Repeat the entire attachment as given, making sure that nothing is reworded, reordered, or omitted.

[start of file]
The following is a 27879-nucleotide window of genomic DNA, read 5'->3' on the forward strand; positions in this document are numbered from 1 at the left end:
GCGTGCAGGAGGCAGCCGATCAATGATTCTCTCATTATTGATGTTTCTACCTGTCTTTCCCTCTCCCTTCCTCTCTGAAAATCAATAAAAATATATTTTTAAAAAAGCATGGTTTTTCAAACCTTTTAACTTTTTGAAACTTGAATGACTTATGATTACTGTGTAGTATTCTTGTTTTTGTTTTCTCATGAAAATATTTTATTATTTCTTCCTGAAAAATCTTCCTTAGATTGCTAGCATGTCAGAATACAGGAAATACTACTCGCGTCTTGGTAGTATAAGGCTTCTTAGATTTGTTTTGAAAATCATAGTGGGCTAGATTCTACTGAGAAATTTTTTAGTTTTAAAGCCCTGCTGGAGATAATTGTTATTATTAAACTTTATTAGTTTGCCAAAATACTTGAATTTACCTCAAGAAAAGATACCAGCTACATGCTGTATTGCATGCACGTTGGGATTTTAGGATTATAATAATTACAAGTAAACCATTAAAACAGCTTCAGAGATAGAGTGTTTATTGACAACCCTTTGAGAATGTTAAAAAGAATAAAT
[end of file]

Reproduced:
The following is a 27879-nucleotide window of genomic DNA, read 5'->3' on the forward strand; positions in this document are numbered from 1 at the left end:
GCGTGCAGGAGGCAGCCGATCAATGATTCTCTCATTATTGATGTTTCTACCTGTCTTTCCCTCTCCCTTCCTCTCTGAAAATCAATAAAAATATATTTTTAAAAAAGCATGGTTTTTCAAACCTTTTAACTTTTTGAAACTTGAATGACTTATGATTACTGTGTAGTATTCTTGTTTTTGTTTTCTCATGAAAATATTTTATTATTTCTTCCTGAAAAATCTTCCTTAGATTGCTAGCATGTCAGAATACAGGAAATACTACTCGCGTCTTGGTAGTATAAGGCTTCTTAGATTTGTTTTGAAAATCATAGTGGGCTAGATTCTACTGAGAAATTTTTTAGTTTTAAAGCCCTGCTGGAGATAATTGTTATTATTAAACTTTATTAGTTTGCCAAAATACTTGAATTTACCTCAAGAAAAGATACCAGCTACATGCTGTATTGCATGCACGTTGGGATTTTAGGATTATAATAATTACAAGTAAACCATTAAAACAGCTTCAGAGATAGAGTGTTTATTGACAACCCTTTGAGAATGTTAAAAAGAATAAAT